The cash-and-stock transaction has been approved by the boards of directors of both companies and is expected to close in the third quarter.
Knoll stock rose by 35 percent after the announcement to close at $23.30 on Monday, while Herman Miller shares declined around 8.7 percent to finish at $40.46.
The two companies will continue to operate as independent entities until the deal closes.
It has not yet been decided where the combined company will be headquartered or what the newly merged firm will be called.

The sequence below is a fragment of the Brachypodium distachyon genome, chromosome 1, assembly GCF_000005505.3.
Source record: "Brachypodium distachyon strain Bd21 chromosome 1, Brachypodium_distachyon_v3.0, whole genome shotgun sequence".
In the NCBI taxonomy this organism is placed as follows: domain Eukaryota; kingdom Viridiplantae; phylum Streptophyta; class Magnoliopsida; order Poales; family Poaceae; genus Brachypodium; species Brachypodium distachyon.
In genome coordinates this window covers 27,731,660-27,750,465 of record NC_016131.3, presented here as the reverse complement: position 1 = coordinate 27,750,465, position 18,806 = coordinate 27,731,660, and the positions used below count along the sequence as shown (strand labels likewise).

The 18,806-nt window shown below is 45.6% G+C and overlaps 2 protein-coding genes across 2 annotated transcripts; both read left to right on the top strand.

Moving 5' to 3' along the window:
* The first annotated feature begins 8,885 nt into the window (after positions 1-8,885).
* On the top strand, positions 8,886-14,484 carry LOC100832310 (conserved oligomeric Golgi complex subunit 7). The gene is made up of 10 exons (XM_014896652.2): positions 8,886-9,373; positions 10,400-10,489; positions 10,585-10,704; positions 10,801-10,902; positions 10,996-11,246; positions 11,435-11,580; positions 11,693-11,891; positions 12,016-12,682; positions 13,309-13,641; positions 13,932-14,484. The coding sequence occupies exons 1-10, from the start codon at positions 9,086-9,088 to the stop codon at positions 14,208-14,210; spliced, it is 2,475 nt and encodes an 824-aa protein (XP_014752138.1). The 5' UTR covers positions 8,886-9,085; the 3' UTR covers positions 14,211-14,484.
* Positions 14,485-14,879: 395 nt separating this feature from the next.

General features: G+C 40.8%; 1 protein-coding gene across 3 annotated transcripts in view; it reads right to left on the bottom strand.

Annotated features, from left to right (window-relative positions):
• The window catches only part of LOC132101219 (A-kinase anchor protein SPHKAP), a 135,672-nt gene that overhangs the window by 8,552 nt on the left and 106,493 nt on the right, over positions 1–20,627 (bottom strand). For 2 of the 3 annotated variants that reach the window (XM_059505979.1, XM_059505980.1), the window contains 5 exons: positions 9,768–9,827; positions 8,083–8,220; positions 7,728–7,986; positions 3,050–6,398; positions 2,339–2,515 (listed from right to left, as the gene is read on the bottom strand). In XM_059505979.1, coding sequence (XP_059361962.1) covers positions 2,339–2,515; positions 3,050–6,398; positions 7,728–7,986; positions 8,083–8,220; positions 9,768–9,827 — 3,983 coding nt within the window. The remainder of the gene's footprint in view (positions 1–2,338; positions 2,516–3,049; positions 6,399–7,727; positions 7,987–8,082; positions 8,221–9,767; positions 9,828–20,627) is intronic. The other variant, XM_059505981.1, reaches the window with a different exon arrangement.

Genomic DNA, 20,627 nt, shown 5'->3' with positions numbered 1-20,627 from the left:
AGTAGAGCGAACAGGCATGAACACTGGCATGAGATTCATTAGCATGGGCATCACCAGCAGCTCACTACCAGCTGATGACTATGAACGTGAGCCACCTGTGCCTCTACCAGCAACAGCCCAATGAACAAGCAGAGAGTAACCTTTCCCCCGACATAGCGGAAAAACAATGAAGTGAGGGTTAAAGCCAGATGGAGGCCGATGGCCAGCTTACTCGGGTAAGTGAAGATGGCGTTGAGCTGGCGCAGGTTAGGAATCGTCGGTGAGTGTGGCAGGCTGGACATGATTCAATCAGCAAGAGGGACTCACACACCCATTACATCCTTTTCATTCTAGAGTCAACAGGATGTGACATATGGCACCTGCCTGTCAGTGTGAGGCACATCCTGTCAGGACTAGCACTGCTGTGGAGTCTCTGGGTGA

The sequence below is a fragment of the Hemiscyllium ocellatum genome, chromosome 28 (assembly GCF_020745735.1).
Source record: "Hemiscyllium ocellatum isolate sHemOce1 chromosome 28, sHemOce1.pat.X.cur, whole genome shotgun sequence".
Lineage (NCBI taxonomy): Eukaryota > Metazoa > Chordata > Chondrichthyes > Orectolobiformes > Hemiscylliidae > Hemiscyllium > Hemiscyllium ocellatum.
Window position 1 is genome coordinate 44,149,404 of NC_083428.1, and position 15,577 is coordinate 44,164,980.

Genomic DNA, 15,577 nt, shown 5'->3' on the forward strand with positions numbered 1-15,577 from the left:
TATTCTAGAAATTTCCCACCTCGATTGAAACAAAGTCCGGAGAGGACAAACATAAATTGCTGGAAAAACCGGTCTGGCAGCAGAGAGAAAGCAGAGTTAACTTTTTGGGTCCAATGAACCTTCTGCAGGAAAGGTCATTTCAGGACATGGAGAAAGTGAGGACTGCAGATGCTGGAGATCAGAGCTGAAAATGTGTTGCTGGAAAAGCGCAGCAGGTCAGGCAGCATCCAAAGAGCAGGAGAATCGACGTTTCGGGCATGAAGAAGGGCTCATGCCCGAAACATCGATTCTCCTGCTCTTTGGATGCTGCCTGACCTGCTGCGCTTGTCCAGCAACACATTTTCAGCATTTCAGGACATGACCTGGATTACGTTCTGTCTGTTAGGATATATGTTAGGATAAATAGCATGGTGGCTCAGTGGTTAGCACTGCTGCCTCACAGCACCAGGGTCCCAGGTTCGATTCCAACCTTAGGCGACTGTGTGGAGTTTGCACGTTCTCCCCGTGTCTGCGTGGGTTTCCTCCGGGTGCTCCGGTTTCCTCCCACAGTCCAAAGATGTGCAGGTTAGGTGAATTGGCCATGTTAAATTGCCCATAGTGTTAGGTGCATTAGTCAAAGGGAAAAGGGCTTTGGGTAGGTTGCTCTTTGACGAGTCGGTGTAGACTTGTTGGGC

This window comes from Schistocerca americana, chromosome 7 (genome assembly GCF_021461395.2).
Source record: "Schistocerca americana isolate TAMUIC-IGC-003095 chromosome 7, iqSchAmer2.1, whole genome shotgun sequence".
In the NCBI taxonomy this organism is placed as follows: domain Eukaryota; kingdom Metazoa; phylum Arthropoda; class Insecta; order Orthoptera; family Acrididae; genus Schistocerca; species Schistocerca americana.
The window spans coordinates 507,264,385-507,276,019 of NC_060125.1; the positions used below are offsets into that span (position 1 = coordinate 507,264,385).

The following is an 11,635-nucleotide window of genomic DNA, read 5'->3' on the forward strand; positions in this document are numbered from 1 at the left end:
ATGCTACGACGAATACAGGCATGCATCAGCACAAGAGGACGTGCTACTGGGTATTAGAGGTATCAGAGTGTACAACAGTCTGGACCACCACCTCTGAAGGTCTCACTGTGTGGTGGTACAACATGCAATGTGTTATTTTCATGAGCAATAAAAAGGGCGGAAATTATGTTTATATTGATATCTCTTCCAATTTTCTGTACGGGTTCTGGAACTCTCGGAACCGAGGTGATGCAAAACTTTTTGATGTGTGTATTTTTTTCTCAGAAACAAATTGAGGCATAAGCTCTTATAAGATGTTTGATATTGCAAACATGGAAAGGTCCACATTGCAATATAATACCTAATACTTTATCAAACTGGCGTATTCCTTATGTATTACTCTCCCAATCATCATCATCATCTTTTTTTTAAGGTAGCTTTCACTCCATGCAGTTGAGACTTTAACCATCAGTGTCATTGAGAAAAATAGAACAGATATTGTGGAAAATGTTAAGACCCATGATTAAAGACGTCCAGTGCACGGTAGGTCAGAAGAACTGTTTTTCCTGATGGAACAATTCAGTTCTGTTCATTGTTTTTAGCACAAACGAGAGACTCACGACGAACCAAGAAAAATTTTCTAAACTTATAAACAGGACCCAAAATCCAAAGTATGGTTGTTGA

Consequently, it is still unknown how the acquisition will affect Knoll’s local workforce.
“This transaction brings together two pioneering icons of design with strong businesses, attractive portfolios, and long histories of innovation,” said Herman Miller President and CEO Andi Owen, who will lead the combined company.
Knoll Chairman and CEO Andrew Cogan will leave the company once the deal closes after three decades with the firm.
Knoll has been hit especially hard by the pandemic that decimated office demand, and it spent the last year cutting costs and diversifying its business.
Read more about Knoll in The Morning Call.